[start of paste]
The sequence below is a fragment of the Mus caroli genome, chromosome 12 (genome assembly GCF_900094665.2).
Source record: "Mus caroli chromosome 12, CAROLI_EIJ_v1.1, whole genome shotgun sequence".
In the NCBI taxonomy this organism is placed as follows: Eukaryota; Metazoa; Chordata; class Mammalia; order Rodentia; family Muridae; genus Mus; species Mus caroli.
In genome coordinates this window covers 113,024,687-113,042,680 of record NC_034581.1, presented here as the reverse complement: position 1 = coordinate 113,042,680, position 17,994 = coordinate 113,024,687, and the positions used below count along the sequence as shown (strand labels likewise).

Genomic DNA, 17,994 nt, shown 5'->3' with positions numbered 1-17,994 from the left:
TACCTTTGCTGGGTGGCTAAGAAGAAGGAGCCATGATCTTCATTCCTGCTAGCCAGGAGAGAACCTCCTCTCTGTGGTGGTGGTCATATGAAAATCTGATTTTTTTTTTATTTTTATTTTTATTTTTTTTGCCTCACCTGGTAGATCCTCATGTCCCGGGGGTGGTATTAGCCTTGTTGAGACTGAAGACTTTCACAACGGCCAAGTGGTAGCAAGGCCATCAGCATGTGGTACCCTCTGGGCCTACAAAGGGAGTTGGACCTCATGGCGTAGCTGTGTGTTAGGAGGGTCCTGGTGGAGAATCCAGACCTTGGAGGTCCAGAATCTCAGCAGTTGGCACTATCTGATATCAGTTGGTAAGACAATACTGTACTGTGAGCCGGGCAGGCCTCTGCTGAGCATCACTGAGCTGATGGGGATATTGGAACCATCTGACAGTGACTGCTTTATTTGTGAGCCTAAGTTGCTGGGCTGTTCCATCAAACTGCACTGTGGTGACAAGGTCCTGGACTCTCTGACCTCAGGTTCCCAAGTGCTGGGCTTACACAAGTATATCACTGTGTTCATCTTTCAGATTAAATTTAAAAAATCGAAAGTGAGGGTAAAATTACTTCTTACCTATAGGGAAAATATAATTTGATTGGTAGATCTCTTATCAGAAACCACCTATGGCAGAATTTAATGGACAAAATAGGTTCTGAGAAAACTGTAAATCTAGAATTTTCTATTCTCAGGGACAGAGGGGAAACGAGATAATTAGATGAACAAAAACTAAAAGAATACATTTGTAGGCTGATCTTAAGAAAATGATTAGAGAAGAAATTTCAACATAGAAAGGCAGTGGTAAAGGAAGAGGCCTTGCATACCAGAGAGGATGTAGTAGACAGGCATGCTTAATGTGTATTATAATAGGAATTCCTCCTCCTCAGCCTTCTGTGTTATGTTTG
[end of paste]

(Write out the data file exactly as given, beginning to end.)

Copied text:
The sequence below is a fragment of the Mus caroli genome, chromosome 12 (genome assembly GCF_900094665.2).
Source record: "Mus caroli chromosome 12, CAROLI_EIJ_v1.1, whole genome shotgun sequence".
In the NCBI taxonomy this organism is placed as follows: Eukaryota; Metazoa; Chordata; class Mammalia; order Rodentia; family Muridae; genus Mus; species Mus caroli.
In genome coordinates this window covers 113,024,687-113,042,680 of record NC_034581.1, presented here as the reverse complement: position 1 = coordinate 113,042,680, position 17,994 = coordinate 113,024,687, and the positions used below count along the sequence as shown (strand labels likewise).

Genomic DNA, 17,994 nt, shown 5'->3' with positions numbered 1-17,994 from the left:
TACCTTTGCTGGGTGGCTAAGAAGAAGGAGCCATGATCTTCATTCCTGCTAGCCAGGAGAGAACCTCCTCTCTGTGGTGGTGGTCATATGAAAATCTGATTTTTTTTTTATTTTTATTTTTATTTTTTTTGCCTCACCTGGTAGATCCTCATGTCCCGGGGGTGGTATTAGCCTTGTTGAGACTGAAGACTTTCACAACGGCCAAGTGGTAGCAAGGCCATCAGCATGTGGTACCCTCTGGGCCTACAAAGGGAGTTGGACCTCATGGCGTAGCTGTGTGTTAGGAGGGTCCTGGTGGAGAATCCAGACCTTGGAGGTCCAGAATCTCAGCAGTTGGCACTATCTGATATCAGTTGGTAAGACAATACTGTACTGTGAGCCGGGCAGGCCTCTGCTGAGCATCACTGAGCTGATGGGGATATTGGAACCATCTGACAGTGACTGCTTTATTTGTGAGCCTAAGTTGCTGGGCTGTTCCATCAAACTGCACTGTGGTGACAAGGTCCTGGACTCTCTGACCTCAGGTTCCCAAGTGCTGGGCTTACACAAGTATATCACTGTGTTCATCTTTCAGATTAAATTTAAAAAATCGAAAGTGAGGGTAAAATTACTTCTTACCTATAGGGAAAATATAATTTGATTGGTAGATCTCTTATCAGAAACCACCTATGGCAGAATTTAATGGACAAAATAGGTTCTGAGAAAACTGTAAATCTAGAATTTTCTATTCTCAGGGACAGAGGGGAAACGAGATAATTAGATGAACAAAAACTAAAAGAATACATTTGTAGGCTGATCTTAAGAAAATGATTAGAGAAGAAATTTCAACATAGAAAGGCAGTGGTAAAGGAAGAGGCCTTGCATACCAGAGAGGATGTAGTAGACAGGCATGCTTAATGTGTATTATAATAGGAATTCCTCCTCCTCAGCCTTCTGTGTTATGTTTG